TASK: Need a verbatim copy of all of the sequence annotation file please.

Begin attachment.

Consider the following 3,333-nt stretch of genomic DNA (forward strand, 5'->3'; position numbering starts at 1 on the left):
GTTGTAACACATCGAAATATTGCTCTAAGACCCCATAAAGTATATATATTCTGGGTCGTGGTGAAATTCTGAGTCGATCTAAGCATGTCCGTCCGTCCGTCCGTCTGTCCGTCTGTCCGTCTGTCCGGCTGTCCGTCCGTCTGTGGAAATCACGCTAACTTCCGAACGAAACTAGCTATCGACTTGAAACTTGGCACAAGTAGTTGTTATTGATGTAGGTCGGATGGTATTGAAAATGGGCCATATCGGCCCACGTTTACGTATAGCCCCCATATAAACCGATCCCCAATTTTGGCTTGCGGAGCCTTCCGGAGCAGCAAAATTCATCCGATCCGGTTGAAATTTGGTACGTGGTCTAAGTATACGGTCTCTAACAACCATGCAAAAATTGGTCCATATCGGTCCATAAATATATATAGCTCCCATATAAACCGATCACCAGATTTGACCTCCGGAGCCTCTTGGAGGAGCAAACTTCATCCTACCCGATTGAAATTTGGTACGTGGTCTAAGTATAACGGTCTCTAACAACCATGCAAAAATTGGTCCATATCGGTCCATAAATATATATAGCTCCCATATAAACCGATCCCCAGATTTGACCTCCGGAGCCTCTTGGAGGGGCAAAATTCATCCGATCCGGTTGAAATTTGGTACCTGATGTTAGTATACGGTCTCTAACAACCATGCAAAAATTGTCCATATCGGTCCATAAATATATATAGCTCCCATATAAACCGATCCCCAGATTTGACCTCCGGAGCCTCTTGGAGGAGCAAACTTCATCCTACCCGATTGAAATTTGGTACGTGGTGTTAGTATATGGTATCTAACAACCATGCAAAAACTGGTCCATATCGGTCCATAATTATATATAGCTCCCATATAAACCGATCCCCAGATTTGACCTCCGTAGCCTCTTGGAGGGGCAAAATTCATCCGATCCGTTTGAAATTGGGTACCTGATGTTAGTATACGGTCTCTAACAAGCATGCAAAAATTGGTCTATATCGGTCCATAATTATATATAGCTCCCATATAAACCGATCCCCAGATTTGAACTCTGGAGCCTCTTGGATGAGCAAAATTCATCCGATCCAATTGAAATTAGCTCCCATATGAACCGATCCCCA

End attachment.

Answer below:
Consider the following 3,333-nt stretch of genomic DNA (forward strand, 5'->3'; position numbering starts at 1 on the left):
GTTGTAACACATCGAAATATTGCTCTAAGACCCCATAAAGTATATATATTCTGGGTCGTGGTGAAATTCTGAGTCGATCTAAGCATGTCCGTCCGTCCGTCCGTCTGTCCGTCTGTCCGTCTGTCCGGCTGTCCGTCCGTCTGTGGAAATCACGCTAACTTCCGAACGAAACTAGCTATCGACTTGAAACTTGGCACAAGTAGTTGTTATTGATGTAGGTCGGATGGTATTGAAAATGGGCCATATCGGCCCACGTTTACGTATAGCCCCCATATAAACCGATCCCCAATTTTGGCTTGCGGAGCCTTCCGGAGCAGCAAAATTCATCCGATCCGGTTGAAATTTGGTACGTGGTCTAAGTATACGGTCTCTAACAACCATGCAAAAATTGGTCCATATCGGTCCATAAATATATATAGCTCCCATATAAACCGATCACCAGATTTGACCTCCGGAGCCTCTTGGAGGAGCAAACTTCATCCTACCCGATTGAAATTTGGTACGTGGTCTAAGTATAACGGTCTCTAACAACCATGCAAAAATTGGTCCATATCGGTCCATAAATATATATAGCTCCCATATAAACCGATCCCCAGATTTGACCTCCGGAGCCTCTTGGAGGGGCAAAATTCATCCGATCCGGTTGAAATTTGGTACCTGATGTTAGTATACGGTCTCTAACAACCATGCAAAAATTGTCCATATCGGTCCATAAATATATATAGCTCCCATATAAACCGATCCCCAGATTTGACCTCCGGAGCCTCTTGGAGGAGCAAACTTCATCCTACCCGATTGAAATTTGGTACGTGGTGTTAGTATATGGTATCTAACAACCATGCAAAAACTGGTCCATATCGGTCCATAATTATATATAGCTCCCATATAAACCGATCCCCAGATTTGACCTCCGTAGCCTCTTGGAGGGGCAAAATTCATCCGATCCGTTTGAAATTGGGTACCTGATGTTAGTATACGGTCTCTAACAAGCATGCAAAAATTGGTCTATATCGGTCCATAATTATATATAGCTCCCATATAAACCGATCCCCAGATTTGAACTCTGGAGCCTCTTGGATGAGCAAAATTCATCCGATCCAATTGAAATTAGCTCCCATATGAACCGATCCCCA